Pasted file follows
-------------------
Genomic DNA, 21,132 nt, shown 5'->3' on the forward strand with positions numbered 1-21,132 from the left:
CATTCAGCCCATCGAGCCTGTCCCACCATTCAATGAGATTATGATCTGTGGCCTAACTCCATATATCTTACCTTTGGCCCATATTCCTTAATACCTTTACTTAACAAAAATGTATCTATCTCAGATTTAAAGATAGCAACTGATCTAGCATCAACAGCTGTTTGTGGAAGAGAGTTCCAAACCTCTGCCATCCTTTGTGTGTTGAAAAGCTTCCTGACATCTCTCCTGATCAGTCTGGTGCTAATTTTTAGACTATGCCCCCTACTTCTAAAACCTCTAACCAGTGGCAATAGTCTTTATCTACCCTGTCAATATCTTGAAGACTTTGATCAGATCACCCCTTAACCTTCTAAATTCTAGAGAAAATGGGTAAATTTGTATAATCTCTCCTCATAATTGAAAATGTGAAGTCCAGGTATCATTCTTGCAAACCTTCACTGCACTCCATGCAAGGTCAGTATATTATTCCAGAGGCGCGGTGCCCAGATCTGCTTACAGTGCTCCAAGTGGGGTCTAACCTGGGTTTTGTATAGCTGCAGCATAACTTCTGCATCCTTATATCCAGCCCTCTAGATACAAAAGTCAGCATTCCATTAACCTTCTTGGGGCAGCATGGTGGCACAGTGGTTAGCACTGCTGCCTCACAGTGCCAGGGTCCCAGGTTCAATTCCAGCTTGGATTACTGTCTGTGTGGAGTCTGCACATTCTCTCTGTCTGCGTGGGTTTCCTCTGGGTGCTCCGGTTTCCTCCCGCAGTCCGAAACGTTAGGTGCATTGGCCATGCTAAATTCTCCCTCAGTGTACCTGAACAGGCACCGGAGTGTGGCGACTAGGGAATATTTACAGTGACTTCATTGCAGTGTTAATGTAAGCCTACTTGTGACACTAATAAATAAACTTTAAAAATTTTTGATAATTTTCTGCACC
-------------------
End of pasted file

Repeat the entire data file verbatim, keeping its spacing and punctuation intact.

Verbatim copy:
Genomic DNA, 21,132 nt, shown 5'->3' on the forward strand with positions numbered 1-21,132 from the left:
CATTCAGCCCATCGAGCCTGTCCCACCATTCAATGAGATTATGATCTGTGGCCTAACTCCATATATCTTACCTTTGGCCCATATTCCTTAATACCTTTACTTAACAAAAATGTATCTATCTCAGATTTAAAGATAGCAACTGATCTAGCATCAACAGCTGTTTGTGGAAGAGAGTTCCAAACCTCTGCCATCCTTTGTGTGTTGAAAAGCTTCCTGACATCTCTCCTGATCAGTCTGGTGCTAATTTTTAGACTATGCCCCCTACTTCTAAAACCTCTAACCAGTGGCAATAGTCTTTATCTACCCTGTCAATATCTTGAAGACTTTGATCAGATCACCCCTTAACCTTCTAAATTCTAGAGAAAATGGGTAAATTTGTATAATCTCTCCTCATAATTGAAAATGTGAAGTCCAGGTATCATTCTTGCAAACCTTCACTGCACTCCATGCAAGGTCAGTATATTATTCCAGAGGCGCGGTGCCCAGATCTGCTTACAGTGCTCCAAGTGGGGTCTAACCTGGGTTTTGTATAGCTGCAGCATAACTTCTGCATCCTTATATCCAGCCCTCTAGATACAAAAGTCAGCATTCCATTAACCTTCTTGGGGCAGCATGGTGGCACAGTGGTTAGCACTGCTGCCTCACAGTGCCAGGGTCCCAGGTTCAATTCCAGCTTGGATTACTGTCTGTGTGGAGTCTGCACATTCTCTCTGTCTGCGTGGGTTTCCTCTGGGTGCTCCGGTTTCCTCCCGCAGTCCGAAACGTTAGGTGCATTGGCCATGCTAAATTCTCCCTCAGTGTACCTGAACAGGCACCGGAGTGTGGCGACTAGGGAATATTTACAGTGACTTCATTGCAGTGTTAATGTAAGCCTACTTGTGACACTAATAAATAAACTTTAAAAATTTTTGATAATTTTCTGCACC